Less risk, more choice.

Flow provides clinicians with a drug- and side-effect-free depression treatment option that can be monitored remotely using Flow's clinical platform1.

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The Flow depression treatment

The Flow treatment consists of three parts:

  • Flow tDCS Headset - delivers transcranial direct current stimulation
  • Flow Depression App - captures patient progress
  • Flow Clinician Platform - allows remote monitoring and treatment customisation

Together the Flow tDCS Headset and the Flow Depression App provide your patients with the tools they need to treat their depression at home.

While the Flow Clinician Platform enables you to track how your patients are responding to the treatment and personalise treatment plans based on those results.

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Directly targeting depression

The Flow tDCS Headset is a small and portable device designed for at-home use. By delivering a weak current (2mA) to the dorsolateral prefrontal cortex (DLPFC) via electrodes placed on the forehead, the stimulation activates and strengthens neural pathways. The DLPFC has been shown to be less active in those with depression2. The stimulation helps to reactivate the neural networks associated with regulating emotions and other cognitive functions such as concentration, initiative, memory, and alertness.

Since Flow is able to directly target specific brain areas involved in depression, the side effects are less severe than those from antidepressants3. This patient-friendly headset is one of the first treatment options to provide a non-pharmacological and non-invasive way to target the physical causes of depression without severe side effects.

Guidance and encouragement from day one

The Flow Depression App guides patients through the stimulation program. To access the stimulation headset, users are asked on a weekly basis to complete the Montgomery and Åsberg Depression Rating Scale self-assessment (MADRS-s). The app acts as a data collection engine, gathering patient symptom data each week to easily track progress over time.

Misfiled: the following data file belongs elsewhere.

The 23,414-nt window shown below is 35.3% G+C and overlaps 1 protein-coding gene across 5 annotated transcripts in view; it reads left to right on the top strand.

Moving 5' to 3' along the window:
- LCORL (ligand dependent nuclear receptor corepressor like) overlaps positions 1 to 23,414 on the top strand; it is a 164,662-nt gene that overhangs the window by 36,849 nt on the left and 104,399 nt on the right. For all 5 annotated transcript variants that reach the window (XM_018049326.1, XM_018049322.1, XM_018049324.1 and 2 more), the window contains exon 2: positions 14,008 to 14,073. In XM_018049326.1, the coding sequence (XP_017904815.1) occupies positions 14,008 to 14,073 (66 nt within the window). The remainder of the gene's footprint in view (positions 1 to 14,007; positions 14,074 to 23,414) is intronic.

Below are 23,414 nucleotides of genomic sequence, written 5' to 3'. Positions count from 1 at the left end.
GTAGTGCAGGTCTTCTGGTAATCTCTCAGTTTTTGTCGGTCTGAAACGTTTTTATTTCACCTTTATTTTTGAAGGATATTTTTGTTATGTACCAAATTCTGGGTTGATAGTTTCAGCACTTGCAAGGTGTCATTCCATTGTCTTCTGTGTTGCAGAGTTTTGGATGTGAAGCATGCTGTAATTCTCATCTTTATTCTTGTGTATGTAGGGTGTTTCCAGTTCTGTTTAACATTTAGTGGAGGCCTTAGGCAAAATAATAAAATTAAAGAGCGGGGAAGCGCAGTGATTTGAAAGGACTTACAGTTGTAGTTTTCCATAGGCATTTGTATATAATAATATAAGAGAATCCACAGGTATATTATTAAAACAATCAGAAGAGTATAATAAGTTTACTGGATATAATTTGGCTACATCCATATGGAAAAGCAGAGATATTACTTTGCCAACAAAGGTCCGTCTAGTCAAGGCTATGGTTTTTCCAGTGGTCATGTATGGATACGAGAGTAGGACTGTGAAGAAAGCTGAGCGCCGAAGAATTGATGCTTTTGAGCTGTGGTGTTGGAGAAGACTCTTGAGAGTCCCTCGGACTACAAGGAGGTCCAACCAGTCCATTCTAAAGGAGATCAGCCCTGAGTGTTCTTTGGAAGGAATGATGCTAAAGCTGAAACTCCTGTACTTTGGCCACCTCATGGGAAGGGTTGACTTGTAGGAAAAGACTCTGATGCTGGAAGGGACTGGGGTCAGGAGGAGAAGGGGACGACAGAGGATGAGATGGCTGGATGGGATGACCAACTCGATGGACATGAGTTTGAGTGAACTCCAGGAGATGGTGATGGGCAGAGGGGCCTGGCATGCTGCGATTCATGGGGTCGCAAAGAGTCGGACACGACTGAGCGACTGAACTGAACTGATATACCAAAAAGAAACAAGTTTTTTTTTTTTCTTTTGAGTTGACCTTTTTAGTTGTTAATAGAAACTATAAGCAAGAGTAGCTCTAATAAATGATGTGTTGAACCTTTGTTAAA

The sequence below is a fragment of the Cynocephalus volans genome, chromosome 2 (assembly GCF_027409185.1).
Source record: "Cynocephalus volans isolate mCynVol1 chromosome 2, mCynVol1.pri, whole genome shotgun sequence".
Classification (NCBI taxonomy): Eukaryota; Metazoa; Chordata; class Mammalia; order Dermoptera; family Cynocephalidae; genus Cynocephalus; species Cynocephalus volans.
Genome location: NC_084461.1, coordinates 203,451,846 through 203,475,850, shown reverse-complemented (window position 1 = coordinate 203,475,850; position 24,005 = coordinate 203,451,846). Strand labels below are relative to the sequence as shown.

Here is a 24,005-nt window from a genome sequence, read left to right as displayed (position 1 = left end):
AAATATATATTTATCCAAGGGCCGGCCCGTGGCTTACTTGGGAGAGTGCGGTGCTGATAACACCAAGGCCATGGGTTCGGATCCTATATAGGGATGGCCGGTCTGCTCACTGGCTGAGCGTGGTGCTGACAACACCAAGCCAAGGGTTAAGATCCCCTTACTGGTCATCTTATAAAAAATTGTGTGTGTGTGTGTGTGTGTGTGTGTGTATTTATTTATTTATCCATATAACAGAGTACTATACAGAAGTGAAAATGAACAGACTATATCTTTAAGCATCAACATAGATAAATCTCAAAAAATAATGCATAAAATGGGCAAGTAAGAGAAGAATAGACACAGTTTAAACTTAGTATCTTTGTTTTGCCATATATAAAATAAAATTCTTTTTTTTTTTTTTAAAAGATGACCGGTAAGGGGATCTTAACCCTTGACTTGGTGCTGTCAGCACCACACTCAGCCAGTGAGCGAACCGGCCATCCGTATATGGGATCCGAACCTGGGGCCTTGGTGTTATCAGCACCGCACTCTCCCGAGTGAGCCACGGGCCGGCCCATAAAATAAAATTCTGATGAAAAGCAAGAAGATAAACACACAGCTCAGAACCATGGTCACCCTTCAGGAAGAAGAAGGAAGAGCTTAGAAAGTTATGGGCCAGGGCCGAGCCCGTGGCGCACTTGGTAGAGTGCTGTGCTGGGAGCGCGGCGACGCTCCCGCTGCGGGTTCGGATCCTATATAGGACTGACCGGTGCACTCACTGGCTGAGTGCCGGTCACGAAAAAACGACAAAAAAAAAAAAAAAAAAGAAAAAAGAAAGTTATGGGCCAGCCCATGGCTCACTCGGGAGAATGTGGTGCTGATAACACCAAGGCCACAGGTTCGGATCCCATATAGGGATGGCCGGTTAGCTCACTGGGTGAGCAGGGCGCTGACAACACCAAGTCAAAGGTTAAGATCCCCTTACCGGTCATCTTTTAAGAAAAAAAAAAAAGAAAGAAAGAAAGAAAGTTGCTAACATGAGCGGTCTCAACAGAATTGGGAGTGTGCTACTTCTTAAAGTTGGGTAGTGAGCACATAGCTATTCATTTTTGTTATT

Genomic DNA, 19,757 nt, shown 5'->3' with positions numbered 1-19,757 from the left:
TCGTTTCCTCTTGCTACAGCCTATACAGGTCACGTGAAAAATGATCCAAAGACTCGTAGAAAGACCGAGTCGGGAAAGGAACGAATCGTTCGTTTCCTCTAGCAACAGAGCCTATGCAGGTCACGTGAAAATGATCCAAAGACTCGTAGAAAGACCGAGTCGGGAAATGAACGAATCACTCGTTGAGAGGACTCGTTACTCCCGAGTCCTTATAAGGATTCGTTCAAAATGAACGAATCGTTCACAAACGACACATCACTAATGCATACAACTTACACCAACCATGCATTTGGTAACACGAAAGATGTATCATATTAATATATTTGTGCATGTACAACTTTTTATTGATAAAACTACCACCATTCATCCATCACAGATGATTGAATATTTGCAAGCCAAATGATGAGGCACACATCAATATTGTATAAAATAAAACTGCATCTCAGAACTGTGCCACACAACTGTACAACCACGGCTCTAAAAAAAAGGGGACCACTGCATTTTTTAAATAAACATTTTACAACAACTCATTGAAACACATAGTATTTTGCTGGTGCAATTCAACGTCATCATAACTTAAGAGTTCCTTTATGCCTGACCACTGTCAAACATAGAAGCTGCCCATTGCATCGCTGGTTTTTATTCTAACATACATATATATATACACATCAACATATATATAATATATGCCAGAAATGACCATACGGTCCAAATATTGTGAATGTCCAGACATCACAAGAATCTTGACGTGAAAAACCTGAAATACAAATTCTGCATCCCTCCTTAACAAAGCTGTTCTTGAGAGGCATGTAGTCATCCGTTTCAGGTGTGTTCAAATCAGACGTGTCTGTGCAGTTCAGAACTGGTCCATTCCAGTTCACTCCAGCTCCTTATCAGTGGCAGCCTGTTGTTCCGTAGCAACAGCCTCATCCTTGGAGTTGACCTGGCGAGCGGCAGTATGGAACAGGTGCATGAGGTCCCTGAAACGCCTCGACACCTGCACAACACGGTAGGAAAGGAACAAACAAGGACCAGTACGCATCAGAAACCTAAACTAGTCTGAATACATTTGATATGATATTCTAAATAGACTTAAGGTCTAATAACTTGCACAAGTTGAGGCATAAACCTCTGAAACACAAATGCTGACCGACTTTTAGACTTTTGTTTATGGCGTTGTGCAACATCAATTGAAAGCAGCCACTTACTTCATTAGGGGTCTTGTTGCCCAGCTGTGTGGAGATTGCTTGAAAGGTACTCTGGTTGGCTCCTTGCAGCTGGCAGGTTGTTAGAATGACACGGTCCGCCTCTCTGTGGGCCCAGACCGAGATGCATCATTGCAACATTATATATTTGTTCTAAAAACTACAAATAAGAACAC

In addition, the app offers the foundations of behavioural therapy in easy-to-digest content modules written by licensed psychologists. These courses help support your patients create and incorporate healthy habits proven to reduce and address underlying causes of depression.


Built for remote monitoring

As a clinician overseeing your patients' treatment, you have access to Flow’s secure online Clinician Platform via any computer or mobile phone. The Flow Clinician Platform allows you to remotely track your patients' adherence and response to the treatment program over time. Gain more time back for inpatient visits by having weekly insights already at your disposal.

In addition, the platform enables you to customise the stimulation treatment protocol based on your patient’s specific needs.


A treatment protocol backed by results

When Flow is used without clinical oversight, there is a standard treatment schedule which is split into two phases; Activation and Strengthening. This standard protocol is based on various tDCS studies and has been proven to be both safe and effective4-6. However, as depression varies by person, the amount of stimulation a patient may need to receive their best results can vary. The Flow Clinician Platform provides you with the ability to customise the treatment protocol to your patients' needs.

Many patient types benefit from Flow

Flow has been helpful for patients with mild, moderate, and severe depression types. Flow has over 7,500+ headset users and covers patient cases from newly diagnosed to chronic1.

Flow in practice

Dr Ana Ganho Ávila talks through how she uses Flow in her clinic and the benefits Flow provides to her and her patients.

Flow helps her provide a tDCS solution patients can take home with them today.


1. Data on File. 2. Koenigs M, Grafman J. Behav Brain Res. 2009;201(1):239-243. 3. Chhabra Harleen et al. Psychiatry Res. 2020. 4. Fu Cynthia H.Y., et al. J Psychiatric Research. 2022;153:197-205. 5. Borrione L, et al. J Affect Disord. 2021;288:189-190. 6. Ganho-Ávila Ana, et al. Front Psychiatry. 2022;13.